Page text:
When his parents started the Preservation Hall, a performance space in the French Quarter, Ben Jaffe was handed the keys to New Orleans jazz’s future. It wasn’t until after Hurricane Katrina that he learned what that meant.
CityLife: Explain New Orleans jazz to Las Vegas.
Ben Jaffe: New Orleans jazz was born and raised right here. This is where it all started. People like Jellyroll Morton, Louis Armstrong, Freddie Keppard and King Oliver. When you look at Preservation Hall, you have to see us as a legacy band. The members today are incidentally offspring of those early jazz musicians. Every member of the band is from a musical family living in New Orleans for multiple generations. It’s what makes New Orleans so valuable and Preservation Hall so unique. I tell people the easier comparison is the Buena Vista Social Club. People say we’re like them. But they’re like us.
New Orleans jazz isn’t Dixieland, correct?
The word “Dixieland” was a marketing term created to popularize and sell a style of music that really has nothing to do with Preservation Hall. When I think Dixieland, I think a bunch of white guys wearing striped vests and garter belts, kicking their legs in the air, playing a caricature of New Orleans music. Dixieland is a reference to slavery, and if you’re from the South, flying the Dixie flag, you may as well be flying a KKK flag as far as most African Americans are concerned.
How do you feel you’re carrying the tradition that your parents started at Preservation Hall?
I was raised surrounded by older musicians who all took me under their wing whether they knew it or not. I was able to participate and experience these social musical events from the day I was born. As a result of that I realized at some point in my life, without anyone telling me, I have a responsibility to carry on this tradition. And you accept it as part of who you are. Your grandfather was so and so and you accept that music will be handed down from generation to generation.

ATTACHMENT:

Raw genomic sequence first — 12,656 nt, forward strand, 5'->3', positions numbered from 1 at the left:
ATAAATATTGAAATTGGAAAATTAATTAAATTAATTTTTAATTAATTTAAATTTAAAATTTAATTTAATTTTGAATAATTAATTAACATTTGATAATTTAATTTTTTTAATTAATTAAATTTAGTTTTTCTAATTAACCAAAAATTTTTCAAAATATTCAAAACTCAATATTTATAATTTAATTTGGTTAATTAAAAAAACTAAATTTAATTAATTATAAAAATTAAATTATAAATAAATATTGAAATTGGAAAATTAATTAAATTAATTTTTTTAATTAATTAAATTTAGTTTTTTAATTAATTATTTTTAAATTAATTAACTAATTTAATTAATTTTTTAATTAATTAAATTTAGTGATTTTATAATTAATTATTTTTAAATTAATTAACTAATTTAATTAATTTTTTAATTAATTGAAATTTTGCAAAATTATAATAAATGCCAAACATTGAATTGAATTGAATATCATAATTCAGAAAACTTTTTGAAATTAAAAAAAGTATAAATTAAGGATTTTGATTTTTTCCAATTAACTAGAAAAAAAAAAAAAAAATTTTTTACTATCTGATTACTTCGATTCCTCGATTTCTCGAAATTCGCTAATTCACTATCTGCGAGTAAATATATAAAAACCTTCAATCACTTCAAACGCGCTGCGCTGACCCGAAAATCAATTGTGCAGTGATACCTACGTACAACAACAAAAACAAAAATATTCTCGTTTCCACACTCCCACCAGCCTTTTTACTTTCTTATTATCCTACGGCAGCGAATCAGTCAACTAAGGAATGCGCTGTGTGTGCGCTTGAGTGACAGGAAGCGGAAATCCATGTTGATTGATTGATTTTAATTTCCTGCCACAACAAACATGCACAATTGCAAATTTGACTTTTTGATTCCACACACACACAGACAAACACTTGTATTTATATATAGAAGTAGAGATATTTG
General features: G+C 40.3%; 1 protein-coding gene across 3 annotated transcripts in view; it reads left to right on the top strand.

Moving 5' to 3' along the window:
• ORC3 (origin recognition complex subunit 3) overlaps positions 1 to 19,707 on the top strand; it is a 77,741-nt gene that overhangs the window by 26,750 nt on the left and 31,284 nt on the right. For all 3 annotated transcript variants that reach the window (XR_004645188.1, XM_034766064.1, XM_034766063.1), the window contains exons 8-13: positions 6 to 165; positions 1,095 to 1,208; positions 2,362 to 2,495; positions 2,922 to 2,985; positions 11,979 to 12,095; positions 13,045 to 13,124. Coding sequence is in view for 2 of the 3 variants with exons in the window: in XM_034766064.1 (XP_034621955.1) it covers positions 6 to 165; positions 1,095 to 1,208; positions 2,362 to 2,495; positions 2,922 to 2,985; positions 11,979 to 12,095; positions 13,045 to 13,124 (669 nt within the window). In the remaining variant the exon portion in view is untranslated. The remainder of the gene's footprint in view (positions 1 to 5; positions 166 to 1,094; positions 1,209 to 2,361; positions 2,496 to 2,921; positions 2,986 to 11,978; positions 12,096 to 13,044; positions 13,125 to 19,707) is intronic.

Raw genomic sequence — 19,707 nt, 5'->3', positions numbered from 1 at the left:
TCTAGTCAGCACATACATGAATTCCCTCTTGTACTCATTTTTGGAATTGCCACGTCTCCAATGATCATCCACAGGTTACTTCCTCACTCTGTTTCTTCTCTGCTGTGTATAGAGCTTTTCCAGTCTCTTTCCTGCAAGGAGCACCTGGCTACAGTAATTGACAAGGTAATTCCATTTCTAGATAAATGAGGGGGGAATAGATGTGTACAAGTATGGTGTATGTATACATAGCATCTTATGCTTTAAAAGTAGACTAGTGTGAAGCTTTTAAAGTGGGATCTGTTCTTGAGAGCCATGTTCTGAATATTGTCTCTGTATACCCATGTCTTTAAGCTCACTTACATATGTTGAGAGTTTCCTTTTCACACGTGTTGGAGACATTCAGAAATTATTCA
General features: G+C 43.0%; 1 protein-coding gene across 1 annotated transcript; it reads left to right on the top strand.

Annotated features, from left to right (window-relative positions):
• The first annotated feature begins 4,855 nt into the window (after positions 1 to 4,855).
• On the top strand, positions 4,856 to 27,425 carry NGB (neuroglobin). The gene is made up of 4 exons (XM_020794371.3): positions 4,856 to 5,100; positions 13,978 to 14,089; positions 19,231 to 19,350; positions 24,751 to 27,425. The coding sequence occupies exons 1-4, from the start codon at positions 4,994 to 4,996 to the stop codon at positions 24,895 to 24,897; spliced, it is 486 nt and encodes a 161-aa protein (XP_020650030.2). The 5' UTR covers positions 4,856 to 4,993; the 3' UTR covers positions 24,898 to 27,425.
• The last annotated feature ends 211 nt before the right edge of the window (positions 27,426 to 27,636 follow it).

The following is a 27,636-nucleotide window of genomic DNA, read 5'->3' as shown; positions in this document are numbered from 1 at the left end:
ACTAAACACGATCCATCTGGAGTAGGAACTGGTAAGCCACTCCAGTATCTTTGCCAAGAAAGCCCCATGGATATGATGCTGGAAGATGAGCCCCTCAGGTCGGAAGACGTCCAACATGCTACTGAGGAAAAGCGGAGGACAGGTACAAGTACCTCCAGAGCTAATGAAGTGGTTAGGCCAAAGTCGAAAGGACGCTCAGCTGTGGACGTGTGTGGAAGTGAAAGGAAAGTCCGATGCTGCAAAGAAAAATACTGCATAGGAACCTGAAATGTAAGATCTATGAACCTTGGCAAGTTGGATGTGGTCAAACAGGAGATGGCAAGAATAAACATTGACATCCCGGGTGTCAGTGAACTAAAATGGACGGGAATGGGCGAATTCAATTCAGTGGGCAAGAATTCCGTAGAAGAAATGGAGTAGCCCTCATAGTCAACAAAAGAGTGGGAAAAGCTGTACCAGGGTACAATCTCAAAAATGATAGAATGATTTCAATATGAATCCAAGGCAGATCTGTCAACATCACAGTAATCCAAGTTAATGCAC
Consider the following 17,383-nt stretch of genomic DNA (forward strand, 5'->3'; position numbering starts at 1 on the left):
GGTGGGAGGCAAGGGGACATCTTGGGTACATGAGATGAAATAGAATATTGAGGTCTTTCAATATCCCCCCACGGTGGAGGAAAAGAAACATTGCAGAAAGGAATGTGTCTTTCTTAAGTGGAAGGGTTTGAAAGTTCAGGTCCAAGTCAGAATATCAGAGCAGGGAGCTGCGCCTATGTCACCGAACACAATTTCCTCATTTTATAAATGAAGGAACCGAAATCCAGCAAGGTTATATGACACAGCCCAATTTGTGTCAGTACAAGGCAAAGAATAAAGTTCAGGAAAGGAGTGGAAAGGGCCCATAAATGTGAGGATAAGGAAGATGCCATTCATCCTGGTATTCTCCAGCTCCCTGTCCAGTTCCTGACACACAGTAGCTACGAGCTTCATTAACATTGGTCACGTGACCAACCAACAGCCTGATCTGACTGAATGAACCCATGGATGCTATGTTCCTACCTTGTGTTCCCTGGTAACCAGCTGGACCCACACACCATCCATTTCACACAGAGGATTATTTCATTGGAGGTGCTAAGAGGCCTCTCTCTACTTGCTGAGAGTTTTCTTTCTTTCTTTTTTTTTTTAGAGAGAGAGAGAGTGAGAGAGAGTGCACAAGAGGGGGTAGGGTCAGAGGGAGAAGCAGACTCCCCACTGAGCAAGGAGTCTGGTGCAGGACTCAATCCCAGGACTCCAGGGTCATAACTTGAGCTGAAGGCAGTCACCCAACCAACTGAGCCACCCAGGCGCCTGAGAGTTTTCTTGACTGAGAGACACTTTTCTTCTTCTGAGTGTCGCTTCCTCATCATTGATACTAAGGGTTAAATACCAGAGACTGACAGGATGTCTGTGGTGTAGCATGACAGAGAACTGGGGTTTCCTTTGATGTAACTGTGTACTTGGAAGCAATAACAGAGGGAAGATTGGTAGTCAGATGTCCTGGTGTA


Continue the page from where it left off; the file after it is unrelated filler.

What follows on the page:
What has your impact on the community been?
One of the things the hurricane revealed to me was how fragile of a community we live in here. That a lot of our traditions don’t translate to other cities. The strength of New Orleans is its community. And when that community got sent out across the world after the hurricane, I realized that, man, if we don’t all get back together again, a lot of these traditions are going to die. So there was a sense of urgency after the hurricane that the New Orleans community, the cultural community, was cared for and nurtured and brought back as quickly as possible. And I think we were incredibly successful in doing that and I think Preservation Hall is a spokesperson and ambassador for that community.
Your music doesn’t try to stick to the original 1920s NOLA jazz format. Do you get guff for it from traditionalists?
Yeah. But I’m not a traditionalist. I’m not a recreationist, either. I’m not trying to recreate a sound from 100 years ago. We’re part of a legacy, and it’s our obligation to honor the legacy. But it’s also our responsibility as artists and the torch-bearers to leave our print on the tradition as well. When the tradition stops breathing, stops being functional and relevant to the people creating it, it may as well be hung on a wall in a museum to be studied.
Your band spans generations. How does age play into the music?
It’s critical to who we are. There’s a mentoring that takes place where we have a responsibility to the older generations of musicians still playing this style of music. I think that’s one of the coolest things about our band. We have players in their 30s and their 80s rocking the house. Is there any other group like that in the world? Maybe a symphony orchestra. But they don’t rock the house like we do.
How does it feel to be one of the first jazz performers at a Las Vegas performing arts center?
I think Las Vegas probably has some of the same issues as we have in New Orleans. If you live in Las Vegas you don’t go to a casino every day, just like I don’t go to Bourbon Street every day or a Mardi Gras parade and catch beads and drink beer. In that way I think Las Vegas and New Orleans are sister cities. We both have that outward image that is often the thing that gets portrayed to the public. As you and I know, there’s much more depth to both of our cities than that. We’re excited to be one of the first bands to play this venue.
Friday-Saturday, June 29-30, 7 p.m., 9:30 p.m.; The Smith Center, 361 Symphony Park Ave., 749-2012, $42-$56